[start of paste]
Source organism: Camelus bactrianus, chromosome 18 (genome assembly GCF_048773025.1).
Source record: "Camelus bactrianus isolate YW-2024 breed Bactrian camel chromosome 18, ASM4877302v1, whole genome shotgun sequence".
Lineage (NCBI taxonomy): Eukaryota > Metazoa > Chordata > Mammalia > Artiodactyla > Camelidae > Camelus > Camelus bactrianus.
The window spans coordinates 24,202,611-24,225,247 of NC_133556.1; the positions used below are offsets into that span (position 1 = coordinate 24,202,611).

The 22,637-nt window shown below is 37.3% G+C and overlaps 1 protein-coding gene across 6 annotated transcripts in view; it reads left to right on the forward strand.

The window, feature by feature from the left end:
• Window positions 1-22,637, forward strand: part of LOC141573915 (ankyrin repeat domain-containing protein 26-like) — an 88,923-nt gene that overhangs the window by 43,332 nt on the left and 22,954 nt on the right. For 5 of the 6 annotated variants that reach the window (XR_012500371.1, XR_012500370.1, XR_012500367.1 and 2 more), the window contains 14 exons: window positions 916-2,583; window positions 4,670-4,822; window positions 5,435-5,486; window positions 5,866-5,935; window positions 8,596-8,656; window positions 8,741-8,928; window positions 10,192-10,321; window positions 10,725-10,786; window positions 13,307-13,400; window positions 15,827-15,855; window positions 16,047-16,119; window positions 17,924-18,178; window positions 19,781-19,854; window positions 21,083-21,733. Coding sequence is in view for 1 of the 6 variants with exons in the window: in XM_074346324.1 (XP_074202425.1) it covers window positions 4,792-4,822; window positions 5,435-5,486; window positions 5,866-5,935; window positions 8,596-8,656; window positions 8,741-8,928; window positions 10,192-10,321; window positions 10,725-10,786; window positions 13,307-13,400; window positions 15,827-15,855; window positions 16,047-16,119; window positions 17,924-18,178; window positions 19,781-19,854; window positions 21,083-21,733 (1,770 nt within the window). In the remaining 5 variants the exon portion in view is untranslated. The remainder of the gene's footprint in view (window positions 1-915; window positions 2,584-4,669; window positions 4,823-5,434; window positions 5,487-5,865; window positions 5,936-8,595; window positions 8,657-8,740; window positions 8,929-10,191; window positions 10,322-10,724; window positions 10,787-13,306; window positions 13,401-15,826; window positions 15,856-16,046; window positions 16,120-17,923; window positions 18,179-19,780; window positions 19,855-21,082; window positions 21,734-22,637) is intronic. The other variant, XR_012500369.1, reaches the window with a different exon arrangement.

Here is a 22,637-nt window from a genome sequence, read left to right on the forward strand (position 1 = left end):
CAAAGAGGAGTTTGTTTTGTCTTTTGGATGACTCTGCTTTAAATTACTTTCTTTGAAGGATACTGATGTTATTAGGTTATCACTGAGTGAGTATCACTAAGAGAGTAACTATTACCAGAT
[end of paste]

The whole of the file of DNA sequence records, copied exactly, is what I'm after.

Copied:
Source organism: Camelus bactrianus, chromosome 18 (genome assembly GCF_048773025.1).
Source record: "Camelus bactrianus isolate YW-2024 breed Bactrian camel chromosome 18, ASM4877302v1, whole genome shotgun sequence".
Lineage (NCBI taxonomy): Eukaryota > Metazoa > Chordata > Mammalia > Artiodactyla > Camelidae > Camelus > Camelus bactrianus.
The window spans coordinates 24,202,611-24,225,247 of NC_133556.1; the positions used below are offsets into that span (position 1 = coordinate 24,202,611).

The 22,637-nt window shown below is 37.3% G+C and overlaps 1 protein-coding gene across 6 annotated transcripts in view; it reads left to right on the forward strand.

The window, feature by feature from the left end:
• Window positions 1-22,637, forward strand: part of LOC141573915 (ankyrin repeat domain-containing protein 26-like) — an 88,923-nt gene that overhangs the window by 43,332 nt on the left and 22,954 nt on the right. For 5 of the 6 annotated variants that reach the window (XR_012500371.1, XR_012500370.1, XR_012500367.1 and 2 more), the window contains 14 exons: window positions 916-2,583; window positions 4,670-4,822; window positions 5,435-5,486; window positions 5,866-5,935; window positions 8,596-8,656; window positions 8,741-8,928; window positions 10,192-10,321; window positions 10,725-10,786; window positions 13,307-13,400; window positions 15,827-15,855; window positions 16,047-16,119; window positions 17,924-18,178; window positions 19,781-19,854; window positions 21,083-21,733. Coding sequence is in view for 1 of the 6 variants with exons in the window: in XM_074346324.1 (XP_074202425.1) it covers window positions 4,792-4,822; window positions 5,435-5,486; window positions 5,866-5,935; window positions 8,596-8,656; window positions 8,741-8,928; window positions 10,192-10,321; window positions 10,725-10,786; window positions 13,307-13,400; window positions 15,827-15,855; window positions 16,047-16,119; window positions 17,924-18,178; window positions 19,781-19,854; window positions 21,083-21,733 (1,770 nt within the window). In the remaining 5 variants the exon portion in view is untranslated. The remainder of the gene's footprint in view (window positions 1-915; window positions 2,584-4,669; window positions 4,823-5,434; window positions 5,487-5,865; window positions 5,936-8,595; window positions 8,657-8,740; window positions 8,929-10,191; window positions 10,322-10,724; window positions 10,787-13,306; window positions 13,401-15,826; window positions 15,856-16,046; window positions 16,120-17,923; window positions 18,179-19,780; window positions 19,855-21,082; window positions 21,734-22,637) is intronic. The other variant, XR_012500369.1, reaches the window with a different exon arrangement.

Here is a 22,637-nt window from a genome sequence, read left to right on the forward strand (position 1 = left end):
CAAAGAGGAGTTTGTTTTGTCTTTTGGATGACTCTGCTTTAAATTACTTTCTTTGAAGGATACTGATGTTATTAGGTTATCACTGAGTGAGTATCACTAAGAGAGTAACTATTACCAGAT